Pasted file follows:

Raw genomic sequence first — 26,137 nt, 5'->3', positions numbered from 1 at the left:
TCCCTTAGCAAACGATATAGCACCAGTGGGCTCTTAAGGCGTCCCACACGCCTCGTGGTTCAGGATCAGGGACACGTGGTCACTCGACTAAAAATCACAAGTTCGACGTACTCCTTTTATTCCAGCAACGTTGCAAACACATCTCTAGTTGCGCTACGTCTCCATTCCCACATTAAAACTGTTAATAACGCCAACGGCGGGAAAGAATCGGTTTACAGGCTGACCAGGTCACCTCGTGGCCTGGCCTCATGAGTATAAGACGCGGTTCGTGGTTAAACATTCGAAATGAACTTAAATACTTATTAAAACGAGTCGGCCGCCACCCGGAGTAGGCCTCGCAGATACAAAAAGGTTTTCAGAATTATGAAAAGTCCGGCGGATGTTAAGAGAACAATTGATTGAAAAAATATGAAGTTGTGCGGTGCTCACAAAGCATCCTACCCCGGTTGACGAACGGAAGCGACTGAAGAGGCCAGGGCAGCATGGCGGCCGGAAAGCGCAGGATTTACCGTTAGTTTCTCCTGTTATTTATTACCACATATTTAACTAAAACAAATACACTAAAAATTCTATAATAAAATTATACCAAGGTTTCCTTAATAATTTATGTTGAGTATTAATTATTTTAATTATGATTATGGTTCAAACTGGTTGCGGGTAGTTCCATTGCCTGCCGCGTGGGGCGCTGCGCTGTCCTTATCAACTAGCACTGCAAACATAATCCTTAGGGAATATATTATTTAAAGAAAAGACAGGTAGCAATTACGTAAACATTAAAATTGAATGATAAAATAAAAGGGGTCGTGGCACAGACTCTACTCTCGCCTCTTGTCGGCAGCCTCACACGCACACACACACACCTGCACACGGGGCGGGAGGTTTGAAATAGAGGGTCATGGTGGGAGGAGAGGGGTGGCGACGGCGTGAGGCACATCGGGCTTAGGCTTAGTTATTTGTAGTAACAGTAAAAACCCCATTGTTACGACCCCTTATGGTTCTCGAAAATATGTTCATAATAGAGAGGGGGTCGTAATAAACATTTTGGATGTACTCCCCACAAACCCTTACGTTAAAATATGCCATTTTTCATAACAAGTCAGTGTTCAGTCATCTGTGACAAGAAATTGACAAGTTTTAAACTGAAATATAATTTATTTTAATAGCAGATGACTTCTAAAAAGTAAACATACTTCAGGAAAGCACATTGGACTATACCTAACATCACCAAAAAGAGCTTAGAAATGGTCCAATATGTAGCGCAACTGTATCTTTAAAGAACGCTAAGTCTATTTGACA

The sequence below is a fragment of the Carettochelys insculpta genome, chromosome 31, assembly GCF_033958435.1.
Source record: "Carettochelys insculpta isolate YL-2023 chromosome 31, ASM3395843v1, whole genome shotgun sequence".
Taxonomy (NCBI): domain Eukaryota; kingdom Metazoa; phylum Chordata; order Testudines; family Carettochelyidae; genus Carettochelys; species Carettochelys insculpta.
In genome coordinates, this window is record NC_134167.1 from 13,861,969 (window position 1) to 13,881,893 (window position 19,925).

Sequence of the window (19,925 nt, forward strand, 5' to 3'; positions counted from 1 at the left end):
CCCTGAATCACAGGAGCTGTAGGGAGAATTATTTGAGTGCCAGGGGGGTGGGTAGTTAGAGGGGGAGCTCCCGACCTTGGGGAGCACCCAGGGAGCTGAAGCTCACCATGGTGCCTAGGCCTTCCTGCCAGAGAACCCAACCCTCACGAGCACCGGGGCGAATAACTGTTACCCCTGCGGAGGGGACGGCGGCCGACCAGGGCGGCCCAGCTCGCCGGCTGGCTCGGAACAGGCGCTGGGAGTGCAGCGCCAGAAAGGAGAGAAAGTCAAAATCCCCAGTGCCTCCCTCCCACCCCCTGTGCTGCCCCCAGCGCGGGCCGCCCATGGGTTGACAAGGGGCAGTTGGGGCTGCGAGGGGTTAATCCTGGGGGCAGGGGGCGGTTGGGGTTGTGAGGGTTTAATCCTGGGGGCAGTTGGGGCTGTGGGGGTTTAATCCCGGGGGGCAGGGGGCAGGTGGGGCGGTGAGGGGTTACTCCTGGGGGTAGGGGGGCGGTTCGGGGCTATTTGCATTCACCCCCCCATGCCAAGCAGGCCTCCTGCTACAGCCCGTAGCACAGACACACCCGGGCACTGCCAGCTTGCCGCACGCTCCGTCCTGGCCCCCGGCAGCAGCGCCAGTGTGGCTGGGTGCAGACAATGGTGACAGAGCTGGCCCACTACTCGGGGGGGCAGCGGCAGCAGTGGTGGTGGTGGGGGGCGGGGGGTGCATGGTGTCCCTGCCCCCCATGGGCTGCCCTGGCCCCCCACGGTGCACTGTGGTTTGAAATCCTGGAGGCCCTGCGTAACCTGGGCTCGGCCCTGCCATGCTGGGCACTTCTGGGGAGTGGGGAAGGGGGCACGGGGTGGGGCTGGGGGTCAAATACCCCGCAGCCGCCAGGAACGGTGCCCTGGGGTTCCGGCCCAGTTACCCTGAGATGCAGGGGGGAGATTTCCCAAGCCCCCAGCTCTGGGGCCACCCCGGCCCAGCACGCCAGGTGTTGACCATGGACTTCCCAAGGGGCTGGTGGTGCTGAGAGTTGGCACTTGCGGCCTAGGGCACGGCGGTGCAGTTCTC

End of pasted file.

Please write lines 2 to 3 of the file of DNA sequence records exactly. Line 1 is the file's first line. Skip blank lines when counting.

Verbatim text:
TCCCTTAGCAAACGATATAGCACCAGTGGGCTCTTAAGGCGTCCCACACGCCTCGTGGTTCAGGATCAGGGACACGTGGTCACTCGACTAAAAATCACAAGTTCGACGTACTCCTTTTATTCCAGCAACGTTGCAAACACATCTCTAGTTGCGCTACGTCTCCATTCCCACATTAAAACTGTTAATAACGCCAACGGCGGGAAAGAATCGGTTTACAGGCTGACCAGGTCACCTCGTGGCCTGGCCTCATGAGTATAAGACGCGGTTCGTGGTTAAACATTCGAAATGAACTTAAATACTTATTAAAACGAGTCGGCCGCCACCCGGAGTAGGCCTCGCAGATACAAAAAGGTTTTCAGAATTATGAAAAGTCCGGCGGATGTTAAGAGAACAATTGATTGAAAAAATATGAAGTTGTGCGGTGCTCACAAAGCATCCTACCCCGGTTGACGAACGGAAGCGACTGAAGAGGCCAGGGCAGCATGGCGGCCGGAAAGCGCAGGATTTACCGTTAGTTTCTCCTGTTATTTATTACCACATATTTAACTAAAACAAATACACTAAAAATTCTATAATAAAATTATACCAAGGTTTCCTTAATAATTTATGTTGAGTATTAATTATTTTAATTATGATTATGGTTCAAACTGGTTGCGGGTAGTTCCATTGCCTGCCGCGTGGGGCGCTGCGCTGTCCTTATCAACTAGCACTGCAAACATAATCCTTAGGGAATATATTATTTAAAGAAAAGACAGGTAGCAATTACGTAAACATTAAAATTGAATGATAAAATAAAAGGGGTCGTGGCACAGACTCTACTCTCGCCTCTTGTCGGCAGCCTCACACGCACACACACACACCTGCACACGGGGCGGGAGGTTTGAAATAGAGGGTCATGGTGGGAGGAGAGGGGTGGCGACGGCGTGAGGCACATCGGGCTTAGGCTTAGTTATTTGTAGTAACAGTAAAAACCCCATTGTTACGACCCCTTATGGTTCTCGAAAATATGTTCATAATAGAGAGGGGGTCGTAATAAACATTTTGGATGTACTCCCCACAAACCCTTACGTTAAAATATGCCATTTTTCATAACAAGTCAGTGTTCAGTCATCTGTGACAAGAAATTGACAAGTTTTAAACTGAAATATAATTTATTTTAATAGCAGATGACTTCTAAAAAGTAAACATACTTCAGGAAAGCACATTGGACTATACCTAACATCACCAAAAAGAGCTTAGAAATGGTCCAATATGTAGCGCAACTGTATCTTTAAAGAACGCTAAGTCTATTTGACA

The sequence below is a fragment of the Carettochelys insculpta genome, chromosome 31, assembly GCF_033958435.1.